Digging Deeper

Creation Care & Episcopal Climate News

Larger and more frequent hurricanes, devastating churches and everything else in their path. Intense inland droughts and wildfires. Wildlife with no place to go, bringing about the planet’s sixth mass extinction. Disappearing Antarctic and Greenland ice sheets. As Icelandic glaciers melt and uncover ancient volcanoes that burst forth molten rocks, Luke 19:40 comes to life and the stones literally cry out.

Human-made (or anthropogenic) climate change is not just an environmental issue, it is an everything issue, threatening everything we care about as Christians fulfilling our Baptismal vows to love our neighbors as ourselves and to strive for justice and peace: Poverty and racism. War and peace. Jobs. Public health. Food prices.

The church is partly to blame for this scientific and humanitarian catastrophe. Theologies of the past encouraged humans to see ourselves as the planet’s masters, lording over the earth as a “dominion” to be exploited. We were told that the planet had no value other than its ability to give us “natural resources,” resources created just for us. This led to greed, excessive consumption, and the rampant destruction of sacred places at the wicked hands of fossil fuels.

The church had a hand in creating climate change, and now we can have a hand in solving it. We can take stock of our church resources, we can consume less, we can celebrate God through the lens of nature, we can advocate for systemic social change, and we can teach a new story and a new theology: God did not create human beings to be separate from or above nature–God created us as part of nature. We may be the smartest and most sentient species in the earth community, but that does not remove us from that community. Instead, it gives us a special responsibility to care for our fellow members of nature, and to live in right relationship with the rest of creation.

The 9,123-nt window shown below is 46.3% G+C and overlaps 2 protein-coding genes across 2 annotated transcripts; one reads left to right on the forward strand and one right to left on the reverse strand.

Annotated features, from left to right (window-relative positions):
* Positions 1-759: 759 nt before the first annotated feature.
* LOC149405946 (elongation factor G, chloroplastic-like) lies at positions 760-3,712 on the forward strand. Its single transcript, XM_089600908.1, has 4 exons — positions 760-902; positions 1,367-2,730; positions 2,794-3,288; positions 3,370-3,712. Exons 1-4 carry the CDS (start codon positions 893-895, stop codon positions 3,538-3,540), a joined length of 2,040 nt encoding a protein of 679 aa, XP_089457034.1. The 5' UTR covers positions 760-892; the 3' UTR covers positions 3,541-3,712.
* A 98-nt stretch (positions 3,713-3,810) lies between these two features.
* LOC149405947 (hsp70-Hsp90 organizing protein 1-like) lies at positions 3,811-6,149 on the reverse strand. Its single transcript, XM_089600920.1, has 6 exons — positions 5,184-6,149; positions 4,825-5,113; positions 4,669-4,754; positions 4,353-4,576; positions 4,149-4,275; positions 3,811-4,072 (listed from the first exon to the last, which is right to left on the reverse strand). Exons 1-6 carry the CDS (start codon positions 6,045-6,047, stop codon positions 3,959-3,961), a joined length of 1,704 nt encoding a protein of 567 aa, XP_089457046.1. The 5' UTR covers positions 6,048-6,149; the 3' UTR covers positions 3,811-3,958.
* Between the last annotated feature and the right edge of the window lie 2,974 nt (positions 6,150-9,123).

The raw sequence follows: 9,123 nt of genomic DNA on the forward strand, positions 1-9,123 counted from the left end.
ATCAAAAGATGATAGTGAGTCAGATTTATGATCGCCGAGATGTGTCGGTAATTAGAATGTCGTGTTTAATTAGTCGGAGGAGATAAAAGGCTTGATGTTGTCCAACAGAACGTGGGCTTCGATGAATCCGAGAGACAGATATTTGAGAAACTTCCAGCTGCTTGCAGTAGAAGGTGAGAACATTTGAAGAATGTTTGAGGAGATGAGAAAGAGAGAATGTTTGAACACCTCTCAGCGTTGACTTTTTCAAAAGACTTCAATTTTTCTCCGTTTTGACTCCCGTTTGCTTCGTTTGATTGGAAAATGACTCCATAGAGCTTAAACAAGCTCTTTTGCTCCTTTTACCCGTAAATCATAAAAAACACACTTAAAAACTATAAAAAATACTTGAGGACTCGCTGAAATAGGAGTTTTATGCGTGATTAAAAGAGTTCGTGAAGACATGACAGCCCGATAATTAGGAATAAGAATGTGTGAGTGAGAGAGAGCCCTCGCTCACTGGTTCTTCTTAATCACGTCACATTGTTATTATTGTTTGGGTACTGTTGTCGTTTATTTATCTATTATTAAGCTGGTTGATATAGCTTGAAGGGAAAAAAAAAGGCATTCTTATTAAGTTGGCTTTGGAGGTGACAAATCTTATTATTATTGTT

We remember that when Jesus wanted to pray, He did not go to the temple. He went to the wilderness, or to the garden. We can likewise find God in our gardens, our city and national parks, and our seashores and hiking trails. It is time to protect these places and the spirituality they inspire, and stand up to climate change.

Episcopal Climate News was started and is currently edited by the Rev. Nathan Empsall, a transitional deacon, environmental-studies graduate student at Yale, and former Sierra Club employee. The team has grown to include Perry Hodgkins Jones, a self-described “happy member of the Episcopal laity” who works for an environmental education non-profit in western North Carolina and holds a Masters in Theology and the Environment from Sewanee’s School of Theology. Both Nathan and Perry serve on the Episcopal Church’s official Task Force on Care of Creation and Environmental Racism, and were members of the presiding bishop’s delegation to COP23, the United Nations’ 2017 climate-change conference.